The United States houses over 11,000 registered banks and credit unions. These financial institutions collectively have over $19 trillion dollars in assets and provide banking services to over 300 million Americans. Regional banks and credit unions play an important role in the economy providing funding to consumers and small and medium-sized businesses that the large money-center banks are less adept at serving.
Yet these local financial institutions often lack the skills and resources to modernize and are in danger of falling behind in the digital customer experiences people have come to expect as a result of advances in FinTech and online banking. MANTL is one company working to change that dynamic.
MANTL Co-Founder and CEO Nathaniel Harley
Founded in 2016 by CEO Nathaniel Harley and CTO Benjamin Conant, MANTL is an enterprise SaaS solution that helps regional banks and credit unions modernize their tech stack and expand access to both consumer and business financial services through a best-in-class digital customer experience.
“I wanted to get back into finance and was really looking at what was happening in fintech in 2015. And so I linked up with one of my best friends from growing up, Ben, who’s, my co-founder and our CTO. And we were identifying a few problems at that time—number one was the unbundling of financial services that led to fintech companies popping up all over the place. We started talking to a bunch of people and just started to realize that financial literacy was really low and people didn’t really know what to do with their money. And the overwhelming feeling was that the technology that their banks were providing them wasn’t really helping them make some of these decisions. So the vision from the beginning was actually to build a better challenger bank that would actually help people,” says Harley.
The pair set out to build a better online bank, launched a product, got some traction and raised their seed round funding. When they started talking to traditional, regional banks and credit unions, they found that 95% of them outsourced their technology to third party vendors. But the technology that those vendors provide was primarily a core banking system with some ancillary products based on legacy infrastructure built in the ‘60s, with 43% of banks still running systems written in COBOL.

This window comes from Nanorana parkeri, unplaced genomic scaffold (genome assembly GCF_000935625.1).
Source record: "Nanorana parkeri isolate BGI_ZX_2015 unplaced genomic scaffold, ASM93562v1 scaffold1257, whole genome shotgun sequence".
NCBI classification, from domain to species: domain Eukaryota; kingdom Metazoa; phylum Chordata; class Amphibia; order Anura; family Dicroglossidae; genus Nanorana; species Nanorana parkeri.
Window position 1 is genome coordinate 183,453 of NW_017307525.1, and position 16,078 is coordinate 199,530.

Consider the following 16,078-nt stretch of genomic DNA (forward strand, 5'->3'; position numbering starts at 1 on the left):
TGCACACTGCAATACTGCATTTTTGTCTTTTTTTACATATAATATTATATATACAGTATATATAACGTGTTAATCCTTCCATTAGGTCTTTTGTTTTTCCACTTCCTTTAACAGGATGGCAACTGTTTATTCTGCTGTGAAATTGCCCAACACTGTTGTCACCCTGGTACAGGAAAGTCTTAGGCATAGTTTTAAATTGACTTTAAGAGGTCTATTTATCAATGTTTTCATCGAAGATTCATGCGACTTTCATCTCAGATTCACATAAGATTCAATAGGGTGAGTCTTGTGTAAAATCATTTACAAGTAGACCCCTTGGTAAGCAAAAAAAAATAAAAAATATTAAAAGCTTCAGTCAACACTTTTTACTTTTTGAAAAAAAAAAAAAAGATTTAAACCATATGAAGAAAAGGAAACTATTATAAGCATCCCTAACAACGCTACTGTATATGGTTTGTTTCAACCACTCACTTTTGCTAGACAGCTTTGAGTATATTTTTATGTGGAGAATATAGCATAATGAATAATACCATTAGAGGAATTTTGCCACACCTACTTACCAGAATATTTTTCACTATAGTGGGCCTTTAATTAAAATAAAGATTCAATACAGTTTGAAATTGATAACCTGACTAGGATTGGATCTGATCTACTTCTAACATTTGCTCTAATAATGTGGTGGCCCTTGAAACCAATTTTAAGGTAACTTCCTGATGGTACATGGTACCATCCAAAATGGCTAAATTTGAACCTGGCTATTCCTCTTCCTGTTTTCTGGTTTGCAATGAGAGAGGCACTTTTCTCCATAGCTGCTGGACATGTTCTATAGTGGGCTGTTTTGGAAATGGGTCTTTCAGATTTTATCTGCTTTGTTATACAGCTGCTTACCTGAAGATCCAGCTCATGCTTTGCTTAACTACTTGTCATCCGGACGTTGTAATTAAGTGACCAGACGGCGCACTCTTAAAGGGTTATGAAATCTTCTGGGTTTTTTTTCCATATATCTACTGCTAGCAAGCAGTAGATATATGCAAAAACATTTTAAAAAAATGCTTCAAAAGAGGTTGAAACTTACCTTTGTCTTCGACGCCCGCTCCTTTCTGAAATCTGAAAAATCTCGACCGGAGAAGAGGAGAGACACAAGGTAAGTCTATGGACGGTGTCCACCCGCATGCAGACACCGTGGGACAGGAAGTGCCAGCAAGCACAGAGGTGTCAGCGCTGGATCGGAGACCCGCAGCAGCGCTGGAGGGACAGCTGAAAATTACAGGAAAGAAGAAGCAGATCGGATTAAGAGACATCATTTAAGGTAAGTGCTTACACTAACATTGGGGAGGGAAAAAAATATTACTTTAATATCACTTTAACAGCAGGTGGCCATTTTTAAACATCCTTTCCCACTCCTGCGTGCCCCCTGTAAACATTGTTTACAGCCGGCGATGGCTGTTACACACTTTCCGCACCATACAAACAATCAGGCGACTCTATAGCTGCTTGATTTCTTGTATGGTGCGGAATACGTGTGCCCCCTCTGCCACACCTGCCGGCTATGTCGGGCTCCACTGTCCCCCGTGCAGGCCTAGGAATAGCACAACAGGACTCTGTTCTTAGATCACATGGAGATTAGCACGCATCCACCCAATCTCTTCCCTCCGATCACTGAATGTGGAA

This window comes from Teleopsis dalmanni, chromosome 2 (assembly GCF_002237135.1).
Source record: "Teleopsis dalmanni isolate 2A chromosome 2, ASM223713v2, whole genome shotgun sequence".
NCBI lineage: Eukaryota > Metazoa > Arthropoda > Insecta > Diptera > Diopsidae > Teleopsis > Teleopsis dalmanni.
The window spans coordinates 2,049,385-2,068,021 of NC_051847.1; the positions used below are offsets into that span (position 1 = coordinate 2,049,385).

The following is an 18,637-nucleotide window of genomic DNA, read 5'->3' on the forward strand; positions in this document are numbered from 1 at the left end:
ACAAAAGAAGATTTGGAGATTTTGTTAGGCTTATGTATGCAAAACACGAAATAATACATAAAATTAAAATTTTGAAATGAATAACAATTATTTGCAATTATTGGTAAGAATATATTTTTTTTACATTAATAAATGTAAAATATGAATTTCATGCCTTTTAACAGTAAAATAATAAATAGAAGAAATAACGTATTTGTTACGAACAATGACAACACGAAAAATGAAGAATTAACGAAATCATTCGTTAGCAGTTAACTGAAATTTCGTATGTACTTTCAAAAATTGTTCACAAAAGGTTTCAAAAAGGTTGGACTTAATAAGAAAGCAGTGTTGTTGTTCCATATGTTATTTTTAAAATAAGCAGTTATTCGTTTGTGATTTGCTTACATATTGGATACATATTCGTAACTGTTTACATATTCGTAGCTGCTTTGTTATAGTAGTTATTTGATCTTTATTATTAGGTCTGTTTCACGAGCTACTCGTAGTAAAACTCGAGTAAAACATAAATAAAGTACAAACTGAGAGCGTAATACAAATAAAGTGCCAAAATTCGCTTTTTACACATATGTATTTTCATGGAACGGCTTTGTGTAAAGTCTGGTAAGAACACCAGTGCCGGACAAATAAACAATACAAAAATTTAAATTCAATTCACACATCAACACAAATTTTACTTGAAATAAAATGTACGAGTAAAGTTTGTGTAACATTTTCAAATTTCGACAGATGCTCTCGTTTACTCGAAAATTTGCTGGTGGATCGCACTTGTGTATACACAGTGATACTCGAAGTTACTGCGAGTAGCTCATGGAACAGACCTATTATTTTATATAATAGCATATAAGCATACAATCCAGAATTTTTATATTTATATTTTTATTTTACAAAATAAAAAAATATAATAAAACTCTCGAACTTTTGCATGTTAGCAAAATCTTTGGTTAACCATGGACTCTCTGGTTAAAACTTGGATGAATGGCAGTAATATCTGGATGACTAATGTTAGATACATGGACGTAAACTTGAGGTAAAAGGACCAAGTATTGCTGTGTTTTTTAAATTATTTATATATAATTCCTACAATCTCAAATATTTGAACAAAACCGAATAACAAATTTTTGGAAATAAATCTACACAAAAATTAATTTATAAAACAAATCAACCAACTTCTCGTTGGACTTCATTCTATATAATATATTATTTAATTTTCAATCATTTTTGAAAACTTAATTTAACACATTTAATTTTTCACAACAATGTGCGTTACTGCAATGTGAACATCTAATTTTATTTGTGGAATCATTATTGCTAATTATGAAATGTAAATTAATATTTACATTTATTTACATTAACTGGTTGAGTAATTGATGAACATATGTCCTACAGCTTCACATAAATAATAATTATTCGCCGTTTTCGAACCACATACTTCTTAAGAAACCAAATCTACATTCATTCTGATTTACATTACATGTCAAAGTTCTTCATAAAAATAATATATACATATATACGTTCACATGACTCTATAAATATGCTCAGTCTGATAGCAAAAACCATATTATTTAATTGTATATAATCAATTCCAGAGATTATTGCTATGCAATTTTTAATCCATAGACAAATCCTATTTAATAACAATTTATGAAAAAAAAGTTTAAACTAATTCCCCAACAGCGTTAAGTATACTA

“And so, when we started seeing this, we were like, ‘This is crazy.’ No wonder the traditional community banks and credit unions and regional banks haven’t been able to innovate because the partners and the vendors that they’ve been working with have not provided them the tools necessary to compete with the money center banks. And also, the new fintechs were building a better user experience. So we saw a massive opportunity to take on that legacy infrastructure,” says Harley.
Replacing the legacy infrastructure today is a big undertaking for any bank. It can take many years and is a huge expense. To overcome the legacy infrastructure issue, Harley and Conant needed to figure out a way to enhance the legacy infrastructure today and be able to launch digital products that produce significant ROI and outcomes for their customers, without them needing to necessarily go through a challenging core technology migration.
“So we developed the infrastructure layer, which we call our core wrapper API, which essentially integrates and reads and writes directly into the bank’s legacy core banking system. And then it allows us to launch these digital products quickly on top. The first product that we’ve gone to market with is essentially a white-labeled account opening solution. So, if you go to a bank site, you click open an account, that would be our software. We do everything from, information collection, to fraud, funding, to email marketing automation and data analytics,” says Harley.
To create the software that would bridge the old world of COBAL with modern software design, MANTL brought together a team of people that had actually written those original core banking systems and paired them with really talented software engineers who were on the cutting edge of what they were doing, and combined them into a team to be able to figure out how to integrate into these legacy systems. And build it in a way that was agnostic to any software so they were not writing custom code for each bank.